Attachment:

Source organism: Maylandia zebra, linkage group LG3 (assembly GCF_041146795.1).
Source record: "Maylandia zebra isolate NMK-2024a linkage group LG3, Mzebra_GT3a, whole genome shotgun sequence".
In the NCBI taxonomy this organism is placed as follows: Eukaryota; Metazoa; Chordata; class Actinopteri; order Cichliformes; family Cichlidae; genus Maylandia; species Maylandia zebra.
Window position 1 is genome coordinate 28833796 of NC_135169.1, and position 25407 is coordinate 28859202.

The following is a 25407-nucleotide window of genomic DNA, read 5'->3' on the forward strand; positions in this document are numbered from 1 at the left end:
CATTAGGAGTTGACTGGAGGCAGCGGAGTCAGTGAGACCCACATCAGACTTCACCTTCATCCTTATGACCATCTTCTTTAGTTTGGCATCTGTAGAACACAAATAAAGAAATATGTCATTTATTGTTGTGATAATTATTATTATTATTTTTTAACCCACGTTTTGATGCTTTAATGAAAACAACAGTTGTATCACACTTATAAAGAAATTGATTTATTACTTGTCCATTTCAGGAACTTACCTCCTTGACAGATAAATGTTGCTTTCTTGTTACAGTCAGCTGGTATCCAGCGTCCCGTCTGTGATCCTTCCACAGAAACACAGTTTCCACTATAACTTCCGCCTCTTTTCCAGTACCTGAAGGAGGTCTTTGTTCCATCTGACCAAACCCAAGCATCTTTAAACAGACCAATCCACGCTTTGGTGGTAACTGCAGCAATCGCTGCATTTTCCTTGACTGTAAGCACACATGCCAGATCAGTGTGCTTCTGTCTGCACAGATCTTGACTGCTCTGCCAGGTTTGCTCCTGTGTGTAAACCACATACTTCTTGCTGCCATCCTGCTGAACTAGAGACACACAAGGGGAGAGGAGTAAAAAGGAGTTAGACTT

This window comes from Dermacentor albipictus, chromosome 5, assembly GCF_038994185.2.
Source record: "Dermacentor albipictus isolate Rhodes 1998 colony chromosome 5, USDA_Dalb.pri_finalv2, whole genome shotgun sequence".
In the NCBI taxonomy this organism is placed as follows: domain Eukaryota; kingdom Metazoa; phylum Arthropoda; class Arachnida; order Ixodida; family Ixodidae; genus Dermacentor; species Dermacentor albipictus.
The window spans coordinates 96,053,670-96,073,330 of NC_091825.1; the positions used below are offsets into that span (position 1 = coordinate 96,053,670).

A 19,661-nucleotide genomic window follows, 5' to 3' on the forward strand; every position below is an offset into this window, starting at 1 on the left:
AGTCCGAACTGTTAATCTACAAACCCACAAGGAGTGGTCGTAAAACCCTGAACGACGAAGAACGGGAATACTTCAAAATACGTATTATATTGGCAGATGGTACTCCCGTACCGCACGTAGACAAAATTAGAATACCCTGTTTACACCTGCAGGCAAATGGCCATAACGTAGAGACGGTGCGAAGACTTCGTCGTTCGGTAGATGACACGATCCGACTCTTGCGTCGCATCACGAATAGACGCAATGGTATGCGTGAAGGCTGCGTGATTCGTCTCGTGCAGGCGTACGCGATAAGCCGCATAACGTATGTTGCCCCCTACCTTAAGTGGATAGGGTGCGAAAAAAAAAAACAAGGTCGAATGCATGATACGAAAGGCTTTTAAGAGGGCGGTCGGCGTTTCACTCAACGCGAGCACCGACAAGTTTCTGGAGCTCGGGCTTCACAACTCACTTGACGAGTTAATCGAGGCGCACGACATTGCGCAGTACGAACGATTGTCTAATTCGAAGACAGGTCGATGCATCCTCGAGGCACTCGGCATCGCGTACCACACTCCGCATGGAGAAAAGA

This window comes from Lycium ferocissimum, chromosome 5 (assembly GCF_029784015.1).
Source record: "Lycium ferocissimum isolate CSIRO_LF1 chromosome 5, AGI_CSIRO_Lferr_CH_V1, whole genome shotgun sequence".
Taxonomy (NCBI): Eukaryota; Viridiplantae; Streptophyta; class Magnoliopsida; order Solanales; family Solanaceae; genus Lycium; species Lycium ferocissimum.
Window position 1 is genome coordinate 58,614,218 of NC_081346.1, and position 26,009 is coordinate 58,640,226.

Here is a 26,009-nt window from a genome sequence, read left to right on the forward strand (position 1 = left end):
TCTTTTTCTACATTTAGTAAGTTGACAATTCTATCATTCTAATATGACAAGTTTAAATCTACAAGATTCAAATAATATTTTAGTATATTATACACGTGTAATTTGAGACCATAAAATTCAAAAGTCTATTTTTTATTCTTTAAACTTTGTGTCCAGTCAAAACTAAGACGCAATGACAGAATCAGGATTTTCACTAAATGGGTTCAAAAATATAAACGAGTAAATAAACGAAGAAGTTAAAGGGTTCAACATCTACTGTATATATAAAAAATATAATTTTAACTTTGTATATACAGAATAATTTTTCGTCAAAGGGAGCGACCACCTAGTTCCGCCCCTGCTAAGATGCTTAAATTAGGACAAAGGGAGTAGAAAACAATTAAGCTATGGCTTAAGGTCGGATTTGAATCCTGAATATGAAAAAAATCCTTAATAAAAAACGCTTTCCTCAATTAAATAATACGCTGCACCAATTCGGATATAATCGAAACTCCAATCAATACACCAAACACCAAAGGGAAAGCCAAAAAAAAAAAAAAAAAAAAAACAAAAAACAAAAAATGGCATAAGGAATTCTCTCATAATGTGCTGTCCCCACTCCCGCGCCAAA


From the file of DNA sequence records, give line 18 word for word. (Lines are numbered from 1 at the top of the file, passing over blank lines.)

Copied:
TCTTTTTCTACATTTAGTAAGTTGACAATTCTATCATTCTAATATGACAAGTTTAAATCTACAAGATTCAAATAATATTTTAGTATATTATACACGTGTAATTTGAGACCATAAAATTCAAAAGTCTATTTTTTATTCTTTAAACTTTGTGTCCAGTCAAAACTAAGACGCAATGACAGAATCAGGATTTTCACTAAATGGGTTCAAAAATATAAACGAGTAAATAAACGAAGAAGTTAAAGGGTTCAACATCTACTGTATATATAAAAAATATAATTTTAACTTTGTATATACAGAATAATTTTTCGTCAAAGGGAGCGACCACCTAGTTCCGCCCCTGCTAAGATGCTTAAATTAGGACAAAGGGAGTAGAAAACAATTAAGCTATGGCTTAAGGTCGGATTTGAATCCTGAATATGAAAAAAATCCTTAATAAAAAACGCTTTCCTCAATTAAATAATACGCTGCACCAATTCGGATATAATCGAAACTCCAATCAATACACCAAACACCAAAGGGAAAGCCAAAAAAAAAAAAAAAAAAAAAACAAAAAACAAAAAATGGCATAAGGAATTCTCTCATAATGTGCTGTCCCCACTCCCGCGCCAAA